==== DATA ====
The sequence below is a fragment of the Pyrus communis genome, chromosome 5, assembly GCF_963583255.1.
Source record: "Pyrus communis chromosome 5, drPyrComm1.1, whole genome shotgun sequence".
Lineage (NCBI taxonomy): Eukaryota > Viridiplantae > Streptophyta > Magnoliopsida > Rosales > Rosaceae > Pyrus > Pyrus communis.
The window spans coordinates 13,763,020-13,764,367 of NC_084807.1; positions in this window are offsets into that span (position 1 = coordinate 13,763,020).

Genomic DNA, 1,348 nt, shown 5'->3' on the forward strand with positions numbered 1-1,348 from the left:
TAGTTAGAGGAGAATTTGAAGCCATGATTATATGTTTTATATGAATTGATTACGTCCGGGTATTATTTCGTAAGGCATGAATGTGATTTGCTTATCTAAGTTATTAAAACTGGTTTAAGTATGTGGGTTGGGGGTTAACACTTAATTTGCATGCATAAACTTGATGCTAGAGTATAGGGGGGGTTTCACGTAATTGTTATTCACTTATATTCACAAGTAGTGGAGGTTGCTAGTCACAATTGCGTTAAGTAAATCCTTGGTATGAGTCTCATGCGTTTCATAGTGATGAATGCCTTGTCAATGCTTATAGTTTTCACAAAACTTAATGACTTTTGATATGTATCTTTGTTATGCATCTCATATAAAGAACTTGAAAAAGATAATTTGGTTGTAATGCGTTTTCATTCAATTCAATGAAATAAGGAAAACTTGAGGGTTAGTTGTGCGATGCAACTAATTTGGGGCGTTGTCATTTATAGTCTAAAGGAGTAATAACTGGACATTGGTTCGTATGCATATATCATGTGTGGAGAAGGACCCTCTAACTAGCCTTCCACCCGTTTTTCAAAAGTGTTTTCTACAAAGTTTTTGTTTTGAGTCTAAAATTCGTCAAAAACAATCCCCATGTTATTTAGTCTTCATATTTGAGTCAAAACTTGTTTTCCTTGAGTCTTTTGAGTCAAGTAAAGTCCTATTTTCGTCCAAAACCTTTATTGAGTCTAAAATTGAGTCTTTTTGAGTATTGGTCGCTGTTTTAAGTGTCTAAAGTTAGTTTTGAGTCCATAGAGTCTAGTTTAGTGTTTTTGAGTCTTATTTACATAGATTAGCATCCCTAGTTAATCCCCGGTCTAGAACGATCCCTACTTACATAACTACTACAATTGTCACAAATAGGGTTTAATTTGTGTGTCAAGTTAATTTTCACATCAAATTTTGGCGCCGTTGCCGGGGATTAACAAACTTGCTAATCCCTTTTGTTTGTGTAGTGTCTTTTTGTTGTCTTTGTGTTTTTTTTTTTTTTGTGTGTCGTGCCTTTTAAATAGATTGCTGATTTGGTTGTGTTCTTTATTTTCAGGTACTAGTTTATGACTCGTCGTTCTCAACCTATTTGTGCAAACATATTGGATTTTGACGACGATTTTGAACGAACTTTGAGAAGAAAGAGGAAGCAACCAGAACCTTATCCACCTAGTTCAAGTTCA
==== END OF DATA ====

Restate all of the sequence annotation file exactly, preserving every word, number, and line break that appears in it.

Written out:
The sequence below is a fragment of the Pyrus communis genome, chromosome 5, assembly GCF_963583255.1.
Source record: "Pyrus communis chromosome 5, drPyrComm1.1, whole genome shotgun sequence".
Lineage (NCBI taxonomy): Eukaryota > Viridiplantae > Streptophyta > Magnoliopsida > Rosales > Rosaceae > Pyrus > Pyrus communis.
The window spans coordinates 13,763,020-13,764,367 of NC_084807.1; positions in this window are offsets into that span (position 1 = coordinate 13,763,020).

Genomic DNA, 1,348 nt, shown 5'->3' on the forward strand with positions numbered 1-1,348 from the left:
TAGTTAGAGGAGAATTTGAAGCCATGATTATATGTTTTATATGAATTGATTACGTCCGGGTATTATTTCGTAAGGCATGAATGTGATTTGCTTATCTAAGTTATTAAAACTGGTTTAAGTATGTGGGTTGGGGGTTAACACTTAATTTGCATGCATAAACTTGATGCTAGAGTATAGGGGGGGTTTCACGTAATTGTTATTCACTTATATTCACAAGTAGTGGAGGTTGCTAGTCACAATTGCGTTAAGTAAATCCTTGGTATGAGTCTCATGCGTTTCATAGTGATGAATGCCTTGTCAATGCTTATAGTTTTCACAAAACTTAATGACTTTTGATATGTATCTTTGTTATGCATCTCATATAAAGAACTTGAAAAAGATAATTTGGTTGTAATGCGTTTTCATTCAATTCAATGAAATAAGGAAAACTTGAGGGTTAGTTGTGCGATGCAACTAATTTGGGGCGTTGTCATTTATAGTCTAAAGGAGTAATAACTGGACATTGGTTCGTATGCATATATCATGTGTGGAGAAGGACCCTCTAACTAGCCTTCCACCCGTTTTTCAAAAGTGTTTTCTACAAAGTTTTTGTTTTGAGTCTAAAATTCGTCAAAAACAATCCCCATGTTATTTAGTCTTCATATTTGAGTCAAAACTTGTTTTCCTTGAGTCTTTTGAGTCAAGTAAAGTCCTATTTTCGTCCAAAACCTTTATTGAGTCTAAAATTGAGTCTTTTTGAGTATTGGTCGCTGTTTTAAGTGTCTAAAGTTAGTTTTGAGTCCATAGAGTCTAGTTTAGTGTTTTTGAGTCTTATTTACATAGATTAGCATCCCTAGTTAATCCCCGGTCTAGAACGATCCCTACTTACATAACTACTACAATTGTCACAAATAGGGTTTAATTTGTGTGTCAAGTTAATTTTCACATCAAATTTTGGCGCCGTTGCCGGGGATTAACAAACTTGCTAATCCCTTTTGTTTGTGTAGTGTCTTTTTGTTGTCTTTGTGTTTTTTTTTTTTTTGTGTGTCGTGCCTTTTAAATAGATTGCTGATTTGGTTGTGTTCTTTATTTTCAGGTACTAGTTTATGACTCGTCGTTCTCAACCTATTTGTGCAAACATATTGGATTTTGACGACGATTTTGAACGAACTTTGAGAAGAAAGAGGAAGCAACCAGAACCTTATCCACCTAGTTCAAGTTCA